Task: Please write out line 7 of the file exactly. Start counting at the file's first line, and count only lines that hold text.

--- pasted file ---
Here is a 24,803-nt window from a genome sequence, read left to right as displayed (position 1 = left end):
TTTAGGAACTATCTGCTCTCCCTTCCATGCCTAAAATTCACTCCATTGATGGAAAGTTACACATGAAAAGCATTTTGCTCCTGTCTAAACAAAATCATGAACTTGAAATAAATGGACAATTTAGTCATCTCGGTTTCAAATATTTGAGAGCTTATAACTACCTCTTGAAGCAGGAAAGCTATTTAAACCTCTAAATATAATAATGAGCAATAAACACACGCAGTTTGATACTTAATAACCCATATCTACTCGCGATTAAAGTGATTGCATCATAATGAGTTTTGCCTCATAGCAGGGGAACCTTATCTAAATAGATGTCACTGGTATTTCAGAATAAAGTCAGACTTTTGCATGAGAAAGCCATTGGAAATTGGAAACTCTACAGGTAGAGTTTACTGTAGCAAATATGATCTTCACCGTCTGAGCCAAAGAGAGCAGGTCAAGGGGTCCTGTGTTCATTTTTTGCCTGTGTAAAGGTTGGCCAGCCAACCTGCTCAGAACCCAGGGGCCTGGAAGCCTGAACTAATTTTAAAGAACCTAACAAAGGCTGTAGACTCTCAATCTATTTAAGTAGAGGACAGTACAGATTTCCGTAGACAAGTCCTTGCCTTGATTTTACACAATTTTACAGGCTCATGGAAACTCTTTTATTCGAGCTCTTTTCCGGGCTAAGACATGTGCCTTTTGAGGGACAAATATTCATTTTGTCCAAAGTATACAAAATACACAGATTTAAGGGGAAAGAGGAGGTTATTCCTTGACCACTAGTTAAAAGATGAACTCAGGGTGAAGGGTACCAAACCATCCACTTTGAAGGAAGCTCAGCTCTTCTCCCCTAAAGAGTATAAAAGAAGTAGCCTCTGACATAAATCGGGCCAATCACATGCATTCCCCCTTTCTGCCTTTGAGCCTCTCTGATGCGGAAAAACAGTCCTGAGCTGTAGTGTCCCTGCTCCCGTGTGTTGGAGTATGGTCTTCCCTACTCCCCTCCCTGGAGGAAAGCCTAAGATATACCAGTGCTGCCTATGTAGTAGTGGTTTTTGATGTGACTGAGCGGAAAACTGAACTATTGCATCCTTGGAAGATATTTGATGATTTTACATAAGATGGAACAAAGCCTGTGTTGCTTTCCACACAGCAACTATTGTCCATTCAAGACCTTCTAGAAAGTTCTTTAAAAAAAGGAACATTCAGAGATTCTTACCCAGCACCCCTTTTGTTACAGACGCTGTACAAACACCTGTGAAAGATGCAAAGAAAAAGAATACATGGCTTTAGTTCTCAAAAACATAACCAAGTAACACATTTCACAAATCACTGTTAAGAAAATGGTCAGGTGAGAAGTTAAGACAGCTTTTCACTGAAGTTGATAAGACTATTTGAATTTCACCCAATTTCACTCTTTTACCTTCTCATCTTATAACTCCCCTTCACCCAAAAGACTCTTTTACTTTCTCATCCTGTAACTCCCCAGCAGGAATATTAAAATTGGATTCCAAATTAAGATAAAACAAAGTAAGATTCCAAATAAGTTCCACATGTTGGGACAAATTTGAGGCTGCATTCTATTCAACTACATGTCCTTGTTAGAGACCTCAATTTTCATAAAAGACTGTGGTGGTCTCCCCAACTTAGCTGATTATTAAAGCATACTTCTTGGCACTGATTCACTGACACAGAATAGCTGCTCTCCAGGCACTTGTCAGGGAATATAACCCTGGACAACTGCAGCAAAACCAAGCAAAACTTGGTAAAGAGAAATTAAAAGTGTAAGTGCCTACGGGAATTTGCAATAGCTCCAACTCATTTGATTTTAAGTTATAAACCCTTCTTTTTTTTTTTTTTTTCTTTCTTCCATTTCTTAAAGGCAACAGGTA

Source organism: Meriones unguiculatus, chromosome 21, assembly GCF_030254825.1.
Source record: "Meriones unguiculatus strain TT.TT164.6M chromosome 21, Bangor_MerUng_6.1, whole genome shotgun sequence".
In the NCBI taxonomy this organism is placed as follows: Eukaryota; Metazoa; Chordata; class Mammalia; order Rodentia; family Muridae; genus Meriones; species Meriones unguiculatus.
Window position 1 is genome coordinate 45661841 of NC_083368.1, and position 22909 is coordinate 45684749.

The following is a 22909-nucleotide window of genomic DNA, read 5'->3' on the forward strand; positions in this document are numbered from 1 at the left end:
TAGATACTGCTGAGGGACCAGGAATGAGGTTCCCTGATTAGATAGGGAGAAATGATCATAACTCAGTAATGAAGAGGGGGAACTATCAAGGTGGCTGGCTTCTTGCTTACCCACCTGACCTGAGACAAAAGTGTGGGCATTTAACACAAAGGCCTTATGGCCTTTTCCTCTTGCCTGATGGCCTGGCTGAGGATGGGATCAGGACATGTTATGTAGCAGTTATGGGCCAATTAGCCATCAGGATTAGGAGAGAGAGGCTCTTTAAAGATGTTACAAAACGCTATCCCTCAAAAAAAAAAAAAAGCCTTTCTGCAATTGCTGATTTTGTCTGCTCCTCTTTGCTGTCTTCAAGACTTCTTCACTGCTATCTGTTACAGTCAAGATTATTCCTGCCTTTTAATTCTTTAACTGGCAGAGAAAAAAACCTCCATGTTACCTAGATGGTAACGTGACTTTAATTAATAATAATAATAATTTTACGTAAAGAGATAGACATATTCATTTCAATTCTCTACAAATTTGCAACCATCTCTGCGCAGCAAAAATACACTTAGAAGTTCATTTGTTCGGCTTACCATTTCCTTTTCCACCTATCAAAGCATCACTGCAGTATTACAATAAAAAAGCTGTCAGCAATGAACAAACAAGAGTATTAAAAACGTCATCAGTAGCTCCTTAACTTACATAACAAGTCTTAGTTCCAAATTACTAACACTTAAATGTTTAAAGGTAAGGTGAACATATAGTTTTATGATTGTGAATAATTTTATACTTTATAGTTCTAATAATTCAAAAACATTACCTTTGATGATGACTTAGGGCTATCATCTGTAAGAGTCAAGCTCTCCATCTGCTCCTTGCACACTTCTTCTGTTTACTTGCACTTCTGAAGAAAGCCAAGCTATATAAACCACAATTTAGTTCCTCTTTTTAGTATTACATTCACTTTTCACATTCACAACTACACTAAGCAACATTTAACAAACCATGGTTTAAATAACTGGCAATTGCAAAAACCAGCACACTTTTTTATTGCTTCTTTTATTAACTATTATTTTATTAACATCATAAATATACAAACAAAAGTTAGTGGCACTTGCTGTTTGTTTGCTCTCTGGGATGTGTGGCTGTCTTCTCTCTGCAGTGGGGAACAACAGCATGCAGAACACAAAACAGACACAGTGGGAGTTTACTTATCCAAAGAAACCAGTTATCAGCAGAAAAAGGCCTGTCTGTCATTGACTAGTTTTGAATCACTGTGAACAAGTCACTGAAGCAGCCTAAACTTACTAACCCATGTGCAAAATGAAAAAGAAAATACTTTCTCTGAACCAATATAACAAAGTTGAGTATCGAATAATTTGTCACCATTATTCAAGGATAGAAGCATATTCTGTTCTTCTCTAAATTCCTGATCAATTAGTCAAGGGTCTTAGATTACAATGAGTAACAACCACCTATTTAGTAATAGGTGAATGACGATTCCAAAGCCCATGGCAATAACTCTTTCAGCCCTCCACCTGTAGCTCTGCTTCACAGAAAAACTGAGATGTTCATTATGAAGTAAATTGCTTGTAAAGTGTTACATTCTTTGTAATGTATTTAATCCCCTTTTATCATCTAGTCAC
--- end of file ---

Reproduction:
The following is a 22909-nucleotide window of genomic DNA, read 5'->3' on the forward strand; positions in this document are numbered from 1 at the left end: